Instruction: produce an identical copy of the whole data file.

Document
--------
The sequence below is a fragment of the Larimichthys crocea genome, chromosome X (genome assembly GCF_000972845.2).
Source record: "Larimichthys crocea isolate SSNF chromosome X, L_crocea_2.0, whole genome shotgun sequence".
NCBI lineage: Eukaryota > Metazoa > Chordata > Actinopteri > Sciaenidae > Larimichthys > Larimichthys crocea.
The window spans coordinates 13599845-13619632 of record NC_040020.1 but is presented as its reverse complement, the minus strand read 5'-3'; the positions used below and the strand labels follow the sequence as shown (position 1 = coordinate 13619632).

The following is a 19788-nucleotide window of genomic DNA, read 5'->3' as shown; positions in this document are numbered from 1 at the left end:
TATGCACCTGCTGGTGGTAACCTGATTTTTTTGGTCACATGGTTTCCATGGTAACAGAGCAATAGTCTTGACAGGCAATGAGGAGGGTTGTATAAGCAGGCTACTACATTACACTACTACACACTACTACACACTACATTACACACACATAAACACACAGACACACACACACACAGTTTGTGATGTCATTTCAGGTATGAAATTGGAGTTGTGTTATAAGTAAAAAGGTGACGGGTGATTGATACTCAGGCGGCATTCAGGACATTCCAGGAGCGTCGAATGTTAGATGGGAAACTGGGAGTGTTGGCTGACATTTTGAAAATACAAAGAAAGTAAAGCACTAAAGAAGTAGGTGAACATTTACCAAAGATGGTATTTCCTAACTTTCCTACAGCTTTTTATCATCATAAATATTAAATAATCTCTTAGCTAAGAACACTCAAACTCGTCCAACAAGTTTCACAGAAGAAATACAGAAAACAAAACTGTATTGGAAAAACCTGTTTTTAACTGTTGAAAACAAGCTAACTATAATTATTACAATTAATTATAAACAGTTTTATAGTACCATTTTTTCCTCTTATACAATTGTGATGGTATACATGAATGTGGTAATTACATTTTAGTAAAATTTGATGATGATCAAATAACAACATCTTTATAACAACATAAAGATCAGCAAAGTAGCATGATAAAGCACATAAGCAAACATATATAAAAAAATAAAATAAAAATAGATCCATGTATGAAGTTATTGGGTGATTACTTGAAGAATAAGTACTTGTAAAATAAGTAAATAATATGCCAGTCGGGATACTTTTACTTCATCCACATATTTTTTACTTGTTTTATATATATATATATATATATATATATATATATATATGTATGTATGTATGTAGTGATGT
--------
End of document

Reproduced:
The sequence below is a fragment of the Larimichthys crocea genome, chromosome X (genome assembly GCF_000972845.2).
Source record: "Larimichthys crocea isolate SSNF chromosome X, L_crocea_2.0, whole genome shotgun sequence".
NCBI lineage: Eukaryota > Metazoa > Chordata > Actinopteri > Sciaenidae > Larimichthys > Larimichthys crocea.
The window spans coordinates 13599845-13619632 of record NC_040020.1 but is presented as its reverse complement, the minus strand read 5'-3'; the positions used below and the strand labels follow the sequence as shown (position 1 = coordinate 13619632).

The following is a 19788-nucleotide window of genomic DNA, read 5'->3' as shown; positions in this document are numbered from 1 at the left end:
TATGCACCTGCTGGTGGTAACCTGATTTTTTTGGTCACATGGTTTCCATGGTAACAGAGCAATAGTCTTGACAGGCAATGAGGAGGGTTGTATAAGCAGGCTACTACATTACACTACTACACACTACTACACACTACATTACACACACATAAACACACAGACACACACACACACAGTTTGTGATGTCATTTCAGGTATGAAATTGGAGTTGTGTTATAAGTAAAAAGGTGACGGGTGATTGATACTCAGGCGGCATTCAGGACATTCCAGGAGCGTCGAATGTTAGATGGGAAACTGGGAGTGTTGGCTGACATTTTGAAAATACAAAGAAAGTAAAGCACTAAAGAAGTAGGTGAACATTTACCAAAGATGGTATTTCCTAACTTTCCTACAGCTTTTTATCATCATAAATATTAAATAATCTCTTAGCTAAGAACACTCAAACTCGTCCAACAAGTTTCACAGAAGAAATACAGAAAACAAAACTGTATTGGAAAAACCTGTTTTTAACTGTTGAAAACAAGCTAACTATAATTATTACAATTAATTATAAACAGTTTTATAGTACCATTTTTTCCTCTTATACAATTGTGATGGTATACATGAATGTGGTAATTACATTTTAGTAAAATTTGATGATGATCAAATAACAACATCTTTATAACAACATAAAGATCAGCAAAGTAGCATGATAAAGCACATAAGCAAACATATATAAAAAAATAAAATAAAAATAGATCCATGTATGAAGTTATTGGGTGATTACTTGAAGAATAAGTACTTGTAAAATAAGTAAATAATATGCCAGTCGGGATACTTTTACTTCATCCACATATTTTTTACTTGTTTTATATATATATATATATATATATATATATATATATATGTATGTATGTATGTAGTGATGT